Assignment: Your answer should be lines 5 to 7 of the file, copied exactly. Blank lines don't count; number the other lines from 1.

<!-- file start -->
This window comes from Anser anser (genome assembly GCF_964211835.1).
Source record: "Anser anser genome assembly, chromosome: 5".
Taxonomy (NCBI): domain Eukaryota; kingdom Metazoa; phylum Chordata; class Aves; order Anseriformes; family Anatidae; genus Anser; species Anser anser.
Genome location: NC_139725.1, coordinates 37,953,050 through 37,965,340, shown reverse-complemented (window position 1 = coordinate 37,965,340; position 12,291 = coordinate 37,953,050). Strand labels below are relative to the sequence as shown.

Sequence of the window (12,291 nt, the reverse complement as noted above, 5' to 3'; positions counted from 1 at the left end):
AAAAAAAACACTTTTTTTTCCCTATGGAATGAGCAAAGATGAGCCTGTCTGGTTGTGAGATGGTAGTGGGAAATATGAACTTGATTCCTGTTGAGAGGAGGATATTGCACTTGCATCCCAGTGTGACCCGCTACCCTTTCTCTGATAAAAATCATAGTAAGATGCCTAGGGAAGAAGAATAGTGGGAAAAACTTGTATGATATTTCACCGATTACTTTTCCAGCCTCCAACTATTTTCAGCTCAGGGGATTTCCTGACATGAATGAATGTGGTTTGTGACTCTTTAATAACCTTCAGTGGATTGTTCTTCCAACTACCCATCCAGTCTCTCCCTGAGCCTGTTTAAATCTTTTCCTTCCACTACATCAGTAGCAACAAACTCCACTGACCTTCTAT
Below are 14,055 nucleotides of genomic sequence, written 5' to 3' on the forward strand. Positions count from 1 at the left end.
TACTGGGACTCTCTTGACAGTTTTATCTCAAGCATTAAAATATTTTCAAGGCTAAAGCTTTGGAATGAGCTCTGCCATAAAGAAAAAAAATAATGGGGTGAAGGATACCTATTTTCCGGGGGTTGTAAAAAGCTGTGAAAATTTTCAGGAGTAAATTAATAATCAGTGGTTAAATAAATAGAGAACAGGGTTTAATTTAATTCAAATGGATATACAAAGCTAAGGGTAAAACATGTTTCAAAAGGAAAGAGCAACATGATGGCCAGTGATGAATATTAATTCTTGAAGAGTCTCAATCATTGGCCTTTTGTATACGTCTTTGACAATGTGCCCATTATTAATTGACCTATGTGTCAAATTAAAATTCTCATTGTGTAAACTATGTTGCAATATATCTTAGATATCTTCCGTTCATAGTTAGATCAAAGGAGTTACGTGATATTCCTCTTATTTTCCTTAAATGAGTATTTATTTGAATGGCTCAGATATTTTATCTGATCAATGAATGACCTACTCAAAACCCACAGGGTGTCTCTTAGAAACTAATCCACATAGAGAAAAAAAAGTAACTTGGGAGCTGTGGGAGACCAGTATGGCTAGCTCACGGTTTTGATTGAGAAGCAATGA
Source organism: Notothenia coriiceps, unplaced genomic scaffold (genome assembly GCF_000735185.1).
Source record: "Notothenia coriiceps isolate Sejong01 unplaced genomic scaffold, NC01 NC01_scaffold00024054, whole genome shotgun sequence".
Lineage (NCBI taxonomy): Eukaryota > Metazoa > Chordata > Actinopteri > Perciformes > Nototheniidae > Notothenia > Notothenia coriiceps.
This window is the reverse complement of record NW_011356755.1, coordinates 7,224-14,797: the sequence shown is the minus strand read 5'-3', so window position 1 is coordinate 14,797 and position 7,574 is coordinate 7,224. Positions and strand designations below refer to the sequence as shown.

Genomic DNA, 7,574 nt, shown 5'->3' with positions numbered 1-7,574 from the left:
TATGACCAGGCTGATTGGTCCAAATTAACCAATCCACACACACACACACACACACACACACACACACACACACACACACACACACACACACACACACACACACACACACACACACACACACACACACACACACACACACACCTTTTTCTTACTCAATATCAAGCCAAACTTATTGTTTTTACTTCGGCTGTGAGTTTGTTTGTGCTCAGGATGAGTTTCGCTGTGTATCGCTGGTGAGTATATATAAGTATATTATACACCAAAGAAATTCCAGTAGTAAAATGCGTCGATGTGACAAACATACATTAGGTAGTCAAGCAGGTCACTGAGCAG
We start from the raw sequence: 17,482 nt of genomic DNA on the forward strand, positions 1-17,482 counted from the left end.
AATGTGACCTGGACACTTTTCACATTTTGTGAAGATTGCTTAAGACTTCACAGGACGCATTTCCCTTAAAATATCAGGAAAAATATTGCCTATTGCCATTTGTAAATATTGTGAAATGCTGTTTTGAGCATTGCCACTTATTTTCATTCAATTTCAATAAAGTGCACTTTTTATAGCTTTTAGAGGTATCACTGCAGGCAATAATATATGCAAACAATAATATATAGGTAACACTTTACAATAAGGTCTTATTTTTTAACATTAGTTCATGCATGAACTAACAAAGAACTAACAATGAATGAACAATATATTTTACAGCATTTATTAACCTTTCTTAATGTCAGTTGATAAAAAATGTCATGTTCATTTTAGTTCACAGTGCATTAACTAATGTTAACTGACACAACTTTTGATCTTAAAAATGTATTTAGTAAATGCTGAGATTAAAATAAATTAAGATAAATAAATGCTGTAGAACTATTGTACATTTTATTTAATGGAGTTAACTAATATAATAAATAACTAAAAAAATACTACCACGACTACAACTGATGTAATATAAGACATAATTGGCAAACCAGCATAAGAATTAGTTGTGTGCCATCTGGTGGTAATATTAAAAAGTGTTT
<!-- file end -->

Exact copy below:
Sequence of the window (12,291 nt, the reverse complement as noted above, 5' to 3'; positions counted from 1 at the left end):
AAAAAAAACACTTTTTTTTCCCTATGGAATGAGCAAAGATGAGCCTGTCTGGTTGTGAGATGGTAGTGGGAAATATGAACTTGATTCCTGTTGAGAGGAGGATATTGCACTTGCATCCCAGTGTGACCCGCTACCCTTTCTCTGATAAAAATCATAGTAAGATGCCTAGGGAAGAAGAATAGTGGGAAAAACTTGTATGATATTTCACCGATTACTTTTCCAGCCTCCAACTATTTTCAGCTCAGGGGATTTCCTGACATGAATGAATGTGGTTTGTGACTCTTTAATAACCTTCAGTGGATTGTTCTTCCAACTACCCATCCAGTCTCTCCCTGAGCCTGTTTAAATCTTTTCCTTCCACTACATCAGTAGCAACAAACTCCACTGACCTTCTAT
Below are 14,055 nucleotides of genomic sequence, written 5' to 3' on the forward strand. Positions count from 1 at the left end.